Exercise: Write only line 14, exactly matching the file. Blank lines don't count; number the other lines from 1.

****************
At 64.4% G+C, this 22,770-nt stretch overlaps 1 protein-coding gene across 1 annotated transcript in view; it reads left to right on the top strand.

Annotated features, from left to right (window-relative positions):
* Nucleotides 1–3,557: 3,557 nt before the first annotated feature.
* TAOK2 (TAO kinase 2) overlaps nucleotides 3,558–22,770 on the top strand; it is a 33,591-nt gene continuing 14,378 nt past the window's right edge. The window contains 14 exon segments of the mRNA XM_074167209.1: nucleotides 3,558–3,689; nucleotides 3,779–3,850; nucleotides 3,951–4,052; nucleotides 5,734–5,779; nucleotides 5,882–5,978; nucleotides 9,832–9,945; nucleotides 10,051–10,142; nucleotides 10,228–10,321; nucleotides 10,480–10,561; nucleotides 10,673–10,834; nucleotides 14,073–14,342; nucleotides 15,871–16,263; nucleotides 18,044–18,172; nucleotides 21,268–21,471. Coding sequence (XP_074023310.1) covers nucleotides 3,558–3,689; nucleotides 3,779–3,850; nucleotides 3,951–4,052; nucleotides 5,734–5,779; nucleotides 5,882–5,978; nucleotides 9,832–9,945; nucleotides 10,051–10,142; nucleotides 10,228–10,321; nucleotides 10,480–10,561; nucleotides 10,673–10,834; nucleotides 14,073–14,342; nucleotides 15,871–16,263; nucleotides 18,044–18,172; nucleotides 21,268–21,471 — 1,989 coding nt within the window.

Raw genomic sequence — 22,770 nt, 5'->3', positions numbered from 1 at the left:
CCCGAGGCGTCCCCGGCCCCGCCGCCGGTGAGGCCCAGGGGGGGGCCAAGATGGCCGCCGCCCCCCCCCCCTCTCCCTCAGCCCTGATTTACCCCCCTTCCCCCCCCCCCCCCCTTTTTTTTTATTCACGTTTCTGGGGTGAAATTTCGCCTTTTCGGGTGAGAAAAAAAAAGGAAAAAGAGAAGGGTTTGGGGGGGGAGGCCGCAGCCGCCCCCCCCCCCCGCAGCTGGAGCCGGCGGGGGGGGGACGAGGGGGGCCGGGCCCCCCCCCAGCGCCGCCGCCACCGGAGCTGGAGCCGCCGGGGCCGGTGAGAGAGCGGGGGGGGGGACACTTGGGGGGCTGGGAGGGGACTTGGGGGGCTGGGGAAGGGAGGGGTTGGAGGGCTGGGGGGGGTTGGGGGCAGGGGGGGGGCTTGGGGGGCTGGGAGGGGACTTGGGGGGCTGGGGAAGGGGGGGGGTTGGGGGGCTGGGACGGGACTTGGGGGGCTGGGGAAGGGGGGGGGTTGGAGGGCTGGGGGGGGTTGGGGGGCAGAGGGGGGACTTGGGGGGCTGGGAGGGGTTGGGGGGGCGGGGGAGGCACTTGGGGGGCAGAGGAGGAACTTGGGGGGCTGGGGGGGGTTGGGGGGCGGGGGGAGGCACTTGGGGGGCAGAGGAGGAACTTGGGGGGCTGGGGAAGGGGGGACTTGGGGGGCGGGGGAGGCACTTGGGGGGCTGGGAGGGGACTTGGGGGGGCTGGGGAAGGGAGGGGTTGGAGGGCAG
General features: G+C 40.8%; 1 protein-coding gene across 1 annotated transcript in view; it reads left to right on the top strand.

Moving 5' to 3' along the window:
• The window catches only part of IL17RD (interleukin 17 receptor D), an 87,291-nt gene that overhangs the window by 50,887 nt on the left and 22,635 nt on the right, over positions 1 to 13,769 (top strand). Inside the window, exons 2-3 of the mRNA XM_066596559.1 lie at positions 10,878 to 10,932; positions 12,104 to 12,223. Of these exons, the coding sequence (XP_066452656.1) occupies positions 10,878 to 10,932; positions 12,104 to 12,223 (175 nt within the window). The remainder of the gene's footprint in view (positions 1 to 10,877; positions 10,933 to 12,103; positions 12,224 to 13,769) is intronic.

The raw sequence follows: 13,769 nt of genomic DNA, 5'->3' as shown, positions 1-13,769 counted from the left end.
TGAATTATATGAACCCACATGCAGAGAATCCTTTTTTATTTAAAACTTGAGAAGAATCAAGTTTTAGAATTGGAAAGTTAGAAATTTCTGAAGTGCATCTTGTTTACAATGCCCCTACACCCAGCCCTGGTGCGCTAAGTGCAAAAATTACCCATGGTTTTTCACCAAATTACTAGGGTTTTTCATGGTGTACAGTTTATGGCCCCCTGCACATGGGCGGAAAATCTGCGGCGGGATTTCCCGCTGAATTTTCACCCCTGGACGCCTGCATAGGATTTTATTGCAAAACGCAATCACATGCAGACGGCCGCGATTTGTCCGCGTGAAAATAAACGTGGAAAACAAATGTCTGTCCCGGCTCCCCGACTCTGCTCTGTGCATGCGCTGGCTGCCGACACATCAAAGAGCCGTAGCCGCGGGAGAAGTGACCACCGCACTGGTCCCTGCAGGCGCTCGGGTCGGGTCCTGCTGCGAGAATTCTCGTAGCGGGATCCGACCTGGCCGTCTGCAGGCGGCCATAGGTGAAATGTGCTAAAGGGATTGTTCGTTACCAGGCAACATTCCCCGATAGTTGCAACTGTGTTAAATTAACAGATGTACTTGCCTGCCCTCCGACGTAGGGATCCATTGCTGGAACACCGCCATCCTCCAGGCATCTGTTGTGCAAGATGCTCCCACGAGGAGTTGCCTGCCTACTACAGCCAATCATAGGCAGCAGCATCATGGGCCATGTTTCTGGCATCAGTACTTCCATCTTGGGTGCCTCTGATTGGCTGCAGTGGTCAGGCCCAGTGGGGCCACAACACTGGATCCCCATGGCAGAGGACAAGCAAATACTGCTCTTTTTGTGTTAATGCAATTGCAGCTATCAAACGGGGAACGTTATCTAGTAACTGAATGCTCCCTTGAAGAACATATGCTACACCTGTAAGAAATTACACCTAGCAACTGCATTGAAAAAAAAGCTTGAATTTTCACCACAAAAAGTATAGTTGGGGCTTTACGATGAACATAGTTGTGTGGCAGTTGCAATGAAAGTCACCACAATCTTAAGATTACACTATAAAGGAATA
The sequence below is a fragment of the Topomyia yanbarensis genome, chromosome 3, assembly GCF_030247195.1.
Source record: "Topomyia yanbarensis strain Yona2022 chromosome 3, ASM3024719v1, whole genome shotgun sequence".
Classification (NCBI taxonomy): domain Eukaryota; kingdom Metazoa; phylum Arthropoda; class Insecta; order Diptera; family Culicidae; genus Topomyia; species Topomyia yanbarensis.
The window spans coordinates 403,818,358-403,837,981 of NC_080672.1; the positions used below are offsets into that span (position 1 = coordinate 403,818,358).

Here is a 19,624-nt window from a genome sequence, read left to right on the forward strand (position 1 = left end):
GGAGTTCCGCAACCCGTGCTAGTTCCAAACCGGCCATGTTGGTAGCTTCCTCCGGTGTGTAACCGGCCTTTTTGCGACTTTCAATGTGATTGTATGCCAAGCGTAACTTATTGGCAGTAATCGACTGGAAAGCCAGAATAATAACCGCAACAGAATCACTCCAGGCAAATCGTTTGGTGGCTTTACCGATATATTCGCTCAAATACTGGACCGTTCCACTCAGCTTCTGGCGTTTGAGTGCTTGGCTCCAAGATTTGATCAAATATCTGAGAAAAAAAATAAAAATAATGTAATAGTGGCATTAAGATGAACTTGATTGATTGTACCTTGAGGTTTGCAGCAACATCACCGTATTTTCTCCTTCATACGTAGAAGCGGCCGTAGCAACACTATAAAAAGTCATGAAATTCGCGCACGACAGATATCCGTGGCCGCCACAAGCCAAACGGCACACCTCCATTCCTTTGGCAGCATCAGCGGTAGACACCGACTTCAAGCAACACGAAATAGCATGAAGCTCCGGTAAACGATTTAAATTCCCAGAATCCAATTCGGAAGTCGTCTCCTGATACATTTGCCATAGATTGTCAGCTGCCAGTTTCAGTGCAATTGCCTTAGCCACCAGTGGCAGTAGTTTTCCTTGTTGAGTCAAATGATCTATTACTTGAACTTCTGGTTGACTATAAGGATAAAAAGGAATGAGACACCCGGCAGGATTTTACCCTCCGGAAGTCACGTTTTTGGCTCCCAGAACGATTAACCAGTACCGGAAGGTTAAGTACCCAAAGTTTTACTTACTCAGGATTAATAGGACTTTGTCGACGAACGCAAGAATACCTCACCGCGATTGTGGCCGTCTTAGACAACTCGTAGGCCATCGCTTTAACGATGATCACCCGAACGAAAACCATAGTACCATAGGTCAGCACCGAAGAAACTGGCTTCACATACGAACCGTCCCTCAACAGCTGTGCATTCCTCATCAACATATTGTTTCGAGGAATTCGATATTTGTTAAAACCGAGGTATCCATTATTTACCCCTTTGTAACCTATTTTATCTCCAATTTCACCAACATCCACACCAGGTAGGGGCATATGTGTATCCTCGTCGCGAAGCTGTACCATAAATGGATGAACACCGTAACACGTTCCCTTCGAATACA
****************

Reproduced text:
Classification (NCBI taxonomy): domain Eukaryota; kingdom Metazoa; phylum Arthropoda; class Insecta; order Diptera; family Culicidae; genus Topomyia; species Topomyia yanbarensis.